What Kind of Point Guard Can Jeff Teague Be?

by Eno Sarris 14. October 2010 02:13

If you ask fellow HoopData analyst and Wake Forest alumni Tom Haberstroh, the answer to the titular question is a simple equation:

Demon Deacon = Hall of Famer

But of course we should delve a little deeper. With Mike Bibby a liability on defense, and losing more lateral quickness by the day, and Jamal Crawford a perpetual tweener with an erratic shot that works better on the bench, there’s opportunity in Atlanta for Jeff Teague to step forward and take on more of a role this year.

In the preseason, he’s played one game and scored 20 points on 8-13 shooting, with six assists, four turnovers, two steals, one rebound and no threes. Not quite the sample we need. Let’s use last year’s numbers to see if the rate statistics show us what kind of point guard he might be.

With the team about 2.35 points worse on defense with Bibby on the court, the most important part of Teague’s game might be his defense. According to Basketballvalue.com, the Atlanta defense was .81 points better with Teague in there last year, so the switch between guards looks significant. Teague was also thought of as an excellent defensive guard at Wake Forest – though steals aren’t necessarily the best indicator, his 1.9 steals per game were impressive, and John Hollinger has shown that hustle stats often carry over fairly well from college. Teague should be the better defender, and provide fantasy teams with more steals than Bibby ever did.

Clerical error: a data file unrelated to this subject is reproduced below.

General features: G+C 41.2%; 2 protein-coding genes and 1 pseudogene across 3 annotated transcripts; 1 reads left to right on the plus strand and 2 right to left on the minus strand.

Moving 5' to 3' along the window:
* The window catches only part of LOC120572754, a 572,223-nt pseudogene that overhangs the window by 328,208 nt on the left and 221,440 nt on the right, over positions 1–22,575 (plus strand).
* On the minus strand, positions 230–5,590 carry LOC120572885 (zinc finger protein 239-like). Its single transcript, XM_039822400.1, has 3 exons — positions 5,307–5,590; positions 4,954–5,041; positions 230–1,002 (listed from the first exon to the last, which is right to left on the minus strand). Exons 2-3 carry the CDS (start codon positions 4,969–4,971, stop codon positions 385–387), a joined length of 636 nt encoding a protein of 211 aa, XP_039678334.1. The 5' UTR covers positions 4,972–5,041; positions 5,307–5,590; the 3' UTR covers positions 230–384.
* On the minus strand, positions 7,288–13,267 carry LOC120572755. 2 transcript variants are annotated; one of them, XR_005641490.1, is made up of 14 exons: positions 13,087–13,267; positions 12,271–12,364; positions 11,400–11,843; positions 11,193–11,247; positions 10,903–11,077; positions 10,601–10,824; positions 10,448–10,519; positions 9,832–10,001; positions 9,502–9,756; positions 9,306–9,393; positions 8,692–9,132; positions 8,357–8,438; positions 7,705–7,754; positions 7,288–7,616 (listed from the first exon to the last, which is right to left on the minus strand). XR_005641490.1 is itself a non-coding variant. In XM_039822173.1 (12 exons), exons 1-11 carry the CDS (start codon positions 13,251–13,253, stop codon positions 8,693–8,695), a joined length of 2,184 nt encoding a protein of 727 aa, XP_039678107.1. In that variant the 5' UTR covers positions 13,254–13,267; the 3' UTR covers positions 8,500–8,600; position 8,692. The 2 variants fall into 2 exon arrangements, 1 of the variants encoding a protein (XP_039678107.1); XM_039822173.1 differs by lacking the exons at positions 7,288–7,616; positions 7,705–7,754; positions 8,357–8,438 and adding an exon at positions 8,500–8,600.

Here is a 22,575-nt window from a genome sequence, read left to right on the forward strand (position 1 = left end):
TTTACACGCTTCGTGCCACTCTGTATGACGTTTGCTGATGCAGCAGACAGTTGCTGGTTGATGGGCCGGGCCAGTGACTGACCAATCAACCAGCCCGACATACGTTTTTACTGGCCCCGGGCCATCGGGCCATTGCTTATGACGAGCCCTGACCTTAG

Joe Johnson is the focal point of the offense – so much so that it’s often termed the “Iso-Joe” late in games. He’s got the highest usage rate on the Hawks (26.35 last year) and a decent assist rate for a shooting guard (18.28 last year, 16.55 average for at the position). The ideal point guard next to him might be a good defender that can shoot well from long distance and move the ball without a huge usage rate, it seems.

Teague? His assist rate was above average for point guards (29.01, 27.25 was average), and his usage rate last year (19.15) was spot-on average for point guards (19.05). So far so good. Unfortunately, Teague also shot 21.9% on threes last year, which isn’t ideal. Then again, it was on half an attempt per game, and he shot 42% from three in college, so that could improve easily.

What other point guards have this sort of package but played more minutes than Teague last year? Raymond Felton sits right next to Teague on the assist rate leaderboard (29.03 last year) and also had a 19.15 usage rate last year – and with his inconsistent shooting from three (32.7% career, despite 38.5% last year) and nice steals numbers (1.4 per game career), he seems like a great comp. Felton only shot 37.5% from three in college, so Teague has the chance to be better, too.

Teague won’t be a Steve Nash (39.28 assist rate) or even a Deron Williams (34.92 assist rate), but he creates assists at an above-average rate, is an above-average defender, and if his shooting improves, he can be a good scorer with an average usage rate. That’s a very valuable piece for a contending team (especially at his cost), and a great fantasy sleeper (especially late in the draft).

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